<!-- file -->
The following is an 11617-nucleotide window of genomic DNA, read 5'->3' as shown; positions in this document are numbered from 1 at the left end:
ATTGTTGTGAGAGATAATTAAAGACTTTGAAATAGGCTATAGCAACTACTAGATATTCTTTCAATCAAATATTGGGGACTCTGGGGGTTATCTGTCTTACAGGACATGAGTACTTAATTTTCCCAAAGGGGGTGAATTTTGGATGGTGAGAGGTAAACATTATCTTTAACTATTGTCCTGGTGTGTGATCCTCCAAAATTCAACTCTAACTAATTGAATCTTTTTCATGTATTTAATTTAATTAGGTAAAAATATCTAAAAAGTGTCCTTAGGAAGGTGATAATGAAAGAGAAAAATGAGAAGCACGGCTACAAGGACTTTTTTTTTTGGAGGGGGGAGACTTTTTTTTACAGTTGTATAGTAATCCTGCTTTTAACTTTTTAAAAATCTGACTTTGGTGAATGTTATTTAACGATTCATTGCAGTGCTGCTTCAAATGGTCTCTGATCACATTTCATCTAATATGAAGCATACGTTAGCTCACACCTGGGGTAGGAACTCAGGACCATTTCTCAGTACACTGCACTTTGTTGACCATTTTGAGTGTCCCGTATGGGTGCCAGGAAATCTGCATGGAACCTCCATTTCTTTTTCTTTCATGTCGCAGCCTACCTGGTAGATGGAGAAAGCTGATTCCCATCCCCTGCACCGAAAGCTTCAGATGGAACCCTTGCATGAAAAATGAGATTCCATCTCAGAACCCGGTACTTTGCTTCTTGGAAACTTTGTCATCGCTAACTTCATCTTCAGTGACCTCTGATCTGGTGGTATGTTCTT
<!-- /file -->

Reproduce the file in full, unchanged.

The following is an 11617-nucleotide window of genomic DNA, read 5'->3' as shown; positions in this document are numbered from 1 at the left end:
ATTGTTGTGAGAGATAATTAAAGACTTTGAAATAGGCTATAGCAACTACTAGATATTCTTTCAATCAAATATTGGGGACTCTGGGGGTTATCTGTCTTACAGGACATGAGTACTTAATTTTCCCAAAGGGGGTGAATTTTGGATGGTGAGAGGTAAACATTATCTTTAACTATTGTCCTGGTGTGTGATCCTCCAAAATTCAACTCTAACTAATTGAATCTTTTTCATGTATTTAATTTAATTAGGTAAAAATATCTAAAAAGTGTCCTTAGGAAGGTGATAATGAAAGAGAAAAATGAGAAGCACGGCTACAAGGACTTTTTTTTTTGGAGGGGGGAGACTTTTTTTTACAGTTGTATAGTAATCCTGCTTTTAACTTTTTAAAAATCTGACTTTGGTGAATGTTATTTAACGATTCATTGCAGTGCTGCTTCAAATGGTCTCTGATCACATTTCATCTAATATGAAGCATACGTTAGCTCACACCTGGGGTAGGAACTCAGGACCATTTCTCAGTACACTGCACTTTGTTGACCATTTTGAGTGTCCCGTATGGGTGCCAGGAAATCTGCATGGAACCTCCATTTCTTTTTCTTTCATGTCGCAGCCTACCTGGTAGATGGAGAAAGCTGATTCCCATCCCCTGCACCGAAAGCTTCAGATGGAACCCTTGCATGAAAAATGAGATTCCATCTCAGAACCCGGTACTTTGCTTCTTGGAAACTTTGTCATCGCTAACTTCATCTTCAGTGACCTCTGATCTGGTGGTATGTTCTT